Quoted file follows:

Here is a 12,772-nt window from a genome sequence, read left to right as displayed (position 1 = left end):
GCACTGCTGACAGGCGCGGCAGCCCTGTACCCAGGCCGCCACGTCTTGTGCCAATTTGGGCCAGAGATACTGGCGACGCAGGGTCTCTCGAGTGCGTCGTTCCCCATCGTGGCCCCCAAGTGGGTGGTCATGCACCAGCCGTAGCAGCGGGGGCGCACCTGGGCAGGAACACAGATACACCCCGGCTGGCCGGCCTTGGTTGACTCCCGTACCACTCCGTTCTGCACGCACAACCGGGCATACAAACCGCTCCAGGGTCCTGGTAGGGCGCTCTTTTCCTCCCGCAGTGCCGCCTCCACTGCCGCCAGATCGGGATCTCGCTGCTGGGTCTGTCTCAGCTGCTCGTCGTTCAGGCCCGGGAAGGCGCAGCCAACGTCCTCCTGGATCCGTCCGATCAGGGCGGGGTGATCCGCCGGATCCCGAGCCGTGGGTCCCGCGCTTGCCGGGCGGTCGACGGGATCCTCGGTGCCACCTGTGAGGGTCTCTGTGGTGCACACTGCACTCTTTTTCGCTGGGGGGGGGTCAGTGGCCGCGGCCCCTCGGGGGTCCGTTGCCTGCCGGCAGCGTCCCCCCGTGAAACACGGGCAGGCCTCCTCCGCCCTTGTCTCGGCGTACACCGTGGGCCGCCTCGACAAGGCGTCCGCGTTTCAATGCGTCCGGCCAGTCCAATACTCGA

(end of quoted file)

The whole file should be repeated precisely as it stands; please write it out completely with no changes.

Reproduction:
Here is a 12,772-nt window from a genome sequence, read left to right as displayed (position 1 = left end):
GCACTGCTGACAGGCGCGGCAGCCCTGTACCCAGGCCGCCACGTCTTGTGCCAATTTGGGCCAGAGATACTGGCGACGCAGGGTCTCTCGAGTGCGTCGTTCCCCATCGTGGCCCCCAAGTGGGTGGTCATGCACCAGCCGTAGCAGCGGGGGCGCACCTGGGCAGGAACACAGATACACCCCGGCTGGCCGGCCTTGGTTGACTCCCGTACCACTCCGTTCTGCACGCACAACCGGGCATACAAACCGCTCCAGGGTCCTGGTAGGGCGCTCTTTTCCTCCCGCAGTGCCGCCTCCACTGCCGCCAGATCGGGATCTCGCTGCTGGGTCTGTCTCAGCTGCTCGTCGTTCAGGCCCGGGAAGGCGCAGCCAACGTCCTCCTGGATCCGTCCGATCAGGGCGGGGTGATCCGCCGGATCCCGAGCCGTGGGTCCCGCGCTTGCCGGGCGGTCGACGGGATCCTCGGTGCCACCTGTGAGGGTCTCTGTGGTGCACACTGCACTCTTTTTCGCTGGGGGGGGGTCAGTGGCCGCGGCCCCTCGGGGGTCCGTTGCCTGCCGGCAGCGTCCCCCCGTGAAACACGGGCAGGCCTCCTCCGCCCTTGTCTCGGCGTACACCGTGGGCCGCCTCGACAAGGCGTCCGCGTTTCAATGCGTCCGGCCAGTCCAATACTCGA